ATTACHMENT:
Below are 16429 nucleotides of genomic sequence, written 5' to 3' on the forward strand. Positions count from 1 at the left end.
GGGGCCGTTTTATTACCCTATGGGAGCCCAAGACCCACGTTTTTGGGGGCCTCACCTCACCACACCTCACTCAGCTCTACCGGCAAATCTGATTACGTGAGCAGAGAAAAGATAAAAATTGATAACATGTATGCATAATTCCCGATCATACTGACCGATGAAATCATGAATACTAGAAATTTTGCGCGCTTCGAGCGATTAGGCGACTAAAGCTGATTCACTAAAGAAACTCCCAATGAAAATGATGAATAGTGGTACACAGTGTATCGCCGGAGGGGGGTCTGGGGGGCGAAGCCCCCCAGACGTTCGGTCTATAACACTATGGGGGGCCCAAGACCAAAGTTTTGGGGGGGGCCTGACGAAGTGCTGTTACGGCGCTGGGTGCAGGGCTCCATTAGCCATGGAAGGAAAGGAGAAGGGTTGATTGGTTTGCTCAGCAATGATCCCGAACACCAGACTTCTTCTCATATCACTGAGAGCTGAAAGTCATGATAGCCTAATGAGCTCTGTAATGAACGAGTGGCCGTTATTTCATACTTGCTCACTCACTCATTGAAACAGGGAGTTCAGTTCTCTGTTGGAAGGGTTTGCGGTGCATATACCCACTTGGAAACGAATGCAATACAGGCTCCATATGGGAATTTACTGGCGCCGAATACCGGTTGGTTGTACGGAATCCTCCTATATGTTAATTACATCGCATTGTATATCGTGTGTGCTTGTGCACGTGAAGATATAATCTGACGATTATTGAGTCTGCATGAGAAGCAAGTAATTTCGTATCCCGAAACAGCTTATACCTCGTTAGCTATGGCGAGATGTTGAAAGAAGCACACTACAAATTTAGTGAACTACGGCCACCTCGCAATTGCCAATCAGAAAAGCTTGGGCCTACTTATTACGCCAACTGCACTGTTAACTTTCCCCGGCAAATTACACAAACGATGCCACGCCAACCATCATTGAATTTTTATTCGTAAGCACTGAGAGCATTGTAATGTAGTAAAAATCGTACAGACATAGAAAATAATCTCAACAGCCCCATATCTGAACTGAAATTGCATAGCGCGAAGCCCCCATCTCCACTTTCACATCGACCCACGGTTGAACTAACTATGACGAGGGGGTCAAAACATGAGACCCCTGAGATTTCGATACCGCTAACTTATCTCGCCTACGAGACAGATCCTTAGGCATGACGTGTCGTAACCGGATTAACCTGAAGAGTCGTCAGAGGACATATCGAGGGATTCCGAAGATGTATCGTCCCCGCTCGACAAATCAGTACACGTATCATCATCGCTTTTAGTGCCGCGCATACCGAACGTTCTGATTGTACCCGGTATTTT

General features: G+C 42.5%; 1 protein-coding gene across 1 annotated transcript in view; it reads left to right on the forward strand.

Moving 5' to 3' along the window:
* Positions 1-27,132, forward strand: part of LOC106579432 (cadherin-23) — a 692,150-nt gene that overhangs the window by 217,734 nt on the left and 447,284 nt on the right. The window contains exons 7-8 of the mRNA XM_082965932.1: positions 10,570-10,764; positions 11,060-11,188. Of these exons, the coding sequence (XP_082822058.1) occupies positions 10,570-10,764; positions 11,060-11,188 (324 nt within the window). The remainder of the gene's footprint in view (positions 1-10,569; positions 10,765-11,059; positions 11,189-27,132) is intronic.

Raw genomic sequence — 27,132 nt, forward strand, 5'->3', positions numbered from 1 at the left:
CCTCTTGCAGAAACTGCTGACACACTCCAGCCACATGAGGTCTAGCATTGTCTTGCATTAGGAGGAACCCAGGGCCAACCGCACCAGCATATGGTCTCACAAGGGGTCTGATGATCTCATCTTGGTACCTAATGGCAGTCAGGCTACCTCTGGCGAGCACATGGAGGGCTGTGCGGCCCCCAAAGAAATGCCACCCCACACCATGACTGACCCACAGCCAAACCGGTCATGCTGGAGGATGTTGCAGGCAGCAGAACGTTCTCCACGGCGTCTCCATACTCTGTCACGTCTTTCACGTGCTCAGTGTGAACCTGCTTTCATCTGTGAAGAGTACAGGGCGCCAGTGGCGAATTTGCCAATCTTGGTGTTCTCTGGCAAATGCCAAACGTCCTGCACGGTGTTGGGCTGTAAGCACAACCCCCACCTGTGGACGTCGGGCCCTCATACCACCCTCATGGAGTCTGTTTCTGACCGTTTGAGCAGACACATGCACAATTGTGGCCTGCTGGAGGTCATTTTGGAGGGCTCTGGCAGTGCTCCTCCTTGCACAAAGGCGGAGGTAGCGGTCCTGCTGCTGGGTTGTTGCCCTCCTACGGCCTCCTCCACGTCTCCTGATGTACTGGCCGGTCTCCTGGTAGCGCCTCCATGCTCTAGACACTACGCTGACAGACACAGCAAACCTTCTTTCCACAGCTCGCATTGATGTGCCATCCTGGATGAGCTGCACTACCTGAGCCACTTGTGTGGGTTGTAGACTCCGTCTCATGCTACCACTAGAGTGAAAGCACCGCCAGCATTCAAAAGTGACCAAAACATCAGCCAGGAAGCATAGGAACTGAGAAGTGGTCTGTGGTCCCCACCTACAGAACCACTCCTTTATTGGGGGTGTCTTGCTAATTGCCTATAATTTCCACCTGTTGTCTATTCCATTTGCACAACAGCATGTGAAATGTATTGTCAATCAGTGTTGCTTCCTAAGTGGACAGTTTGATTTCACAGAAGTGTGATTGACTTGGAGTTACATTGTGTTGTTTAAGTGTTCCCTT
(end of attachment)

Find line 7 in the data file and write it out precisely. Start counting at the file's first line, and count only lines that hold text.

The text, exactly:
CCTCTTGCAGAAACTGCTGACACACTCCAGCCACATGAGGTCTAGCATTGTCTTGCATTAGGAGGAACCCAGGGCCAACCGCACCAGCATATGGTCTCACAAGGGGTCTGATGATCTCATCTTGGTACCTAATGGCAGTCAGGCTACCTCTGGCGAGCACATGGAGGGCTGTGCGGCCCCCAAAGAAATGCCACCCCACACCATGACTGACCCACAGCCAAACCGGTCATGCTGGAGGATGTTGCAGGCAGCAGAACGTTCTCCACGGCGTCTCCATACTCTGTCACGTCTTTCACGTGCTCAGTGTGAACCTGCTTTCATCTGTGAAGAGTACAGGGCGCCAGTGGCGAATTTGCCAATCTTGGTGTTCTCTGGCAAATGCCAAACGTCCTGCACGGTGTTGGGCTGTAAGCACAACCCCCACCTGTGGACGTCGGGCCCTCATACCACCCTCATGGAGTCTGTTTCTGACCGTTTGAGCAGACACATGCACAATTGTGGCCTGCTGGAGGTCATTTTGGAGGGCTCTGGCAGTGCTCCTCCTTGCACAAAGGCGGAGGTAGCGGTCCTGCTGCTGGGTTGTTGCCCTCCTACGGCCTCCTCCACGTCTCCTGATGTACTGGCCGGTCTCCTGGTAGCGCCTCCATGCTCTAGACACTACGCTGACAGACACAGCAAACCTTCTTTCCACAGCTCGCATTGATGTGCCATCCTGGATGAGCTGCACTACCTGAGCCACTTGTGTGGGTTGTAGACTCCGTCTCATGCTACCACTAGAGTGAAAGCACCGCCAGCATTCAAAAGTGACCAAAACATCAGCCAGGAAGCATAGGAACTGAGAAGTGGTCTGTGGTCCCCACCTACAGAACCACTCCTTTATTGGGGGTGTCTTGCTAATTGCCTATAATTTCCACCTGTTGTCTATTCCATTTGCACAACAGCATGTGAAATGTATTGTCAATCAGTGTTGCTTCCTAAGTGGACAGTTTGATTTCACAGAAGTGTGATTGACTTGGAGTTACATTGTGTTGTTTAAGTGTTCCCTT